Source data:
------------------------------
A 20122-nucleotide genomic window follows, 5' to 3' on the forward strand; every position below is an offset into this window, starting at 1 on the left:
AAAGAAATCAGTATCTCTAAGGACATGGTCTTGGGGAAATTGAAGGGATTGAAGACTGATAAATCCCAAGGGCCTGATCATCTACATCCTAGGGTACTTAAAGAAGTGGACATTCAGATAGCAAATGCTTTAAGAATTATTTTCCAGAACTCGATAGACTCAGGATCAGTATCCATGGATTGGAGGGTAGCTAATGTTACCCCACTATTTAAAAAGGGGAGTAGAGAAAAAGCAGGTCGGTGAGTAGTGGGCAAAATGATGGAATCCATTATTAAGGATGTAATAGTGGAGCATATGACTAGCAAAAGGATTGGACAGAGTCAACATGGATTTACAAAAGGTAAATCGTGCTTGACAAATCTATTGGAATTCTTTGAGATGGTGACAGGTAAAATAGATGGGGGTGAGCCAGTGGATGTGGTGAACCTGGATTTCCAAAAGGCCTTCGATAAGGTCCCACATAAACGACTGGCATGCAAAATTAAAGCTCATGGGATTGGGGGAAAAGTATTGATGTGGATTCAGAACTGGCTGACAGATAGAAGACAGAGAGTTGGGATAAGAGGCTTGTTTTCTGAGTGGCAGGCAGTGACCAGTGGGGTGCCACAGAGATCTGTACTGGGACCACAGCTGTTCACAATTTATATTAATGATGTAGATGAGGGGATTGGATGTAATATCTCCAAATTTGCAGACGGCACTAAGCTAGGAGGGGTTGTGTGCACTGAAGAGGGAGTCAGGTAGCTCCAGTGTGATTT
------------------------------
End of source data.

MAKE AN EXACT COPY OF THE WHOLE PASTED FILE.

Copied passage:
A 20122-nucleotide genomic window follows, 5' to 3' on the forward strand; every position below is an offset into this window, starting at 1 on the left:
AAAGAAATCAGTATCTCTAAGGACATGGTCTTGGGGAAATTGAAGGGATTGAAGACTGATAAATCCCAAGGGCCTGATCATCTACATCCTAGGGTACTTAAAGAAGTGGACATTCAGATAGCAAATGCTTTAAGAATTATTTTCCAGAACTCGATAGACTCAGGATCAGTATCCATGGATTGGAGGGTAGCTAATGTTACCCCACTATTTAAAAAGGGGAGTAGAGAAAAAGCAGGTCGGTGAGTAGTGGGCAAAATGATGGAATCCATTATTAAGGATGTAATAGTGGAGCATATGACTAGCAAAAGGATTGGACAGAGTCAACATGGATTTACAAAAGGTAAATCGTGCTTGACAAATCTATTGGAATTCTTTGAGATGGTGACAGGTAAAATAGATGGGGGTGAGCCAGTGGATGTGGTGAACCTGGATTTCCAAAAGGCCTTCGATAAGGTCCCACATAAACGACTGGCATGCAAAATTAAAGCTCATGGGATTGGGGGAAAAGTATTGATGTGGATTCAGAACTGGCTGACAGATAGAAGACAGAGAGTTGGGATAAGAGGCTTGTTTTCTGAGTGGCAGGCAGTGACCAGTGGGGTGCCACAGAGATCTGTACTGGGACCACAGCTGTTCACAATTTATATTAATGATGTAGATGAGGGGATTGGATGTAATATCTCCAAATTTGCAGACGGCACTAAGCTAGGAGGGGTTGTGTGCACTGAAGAGGGAGTCAGGTAGCTCCAGTGTGATTT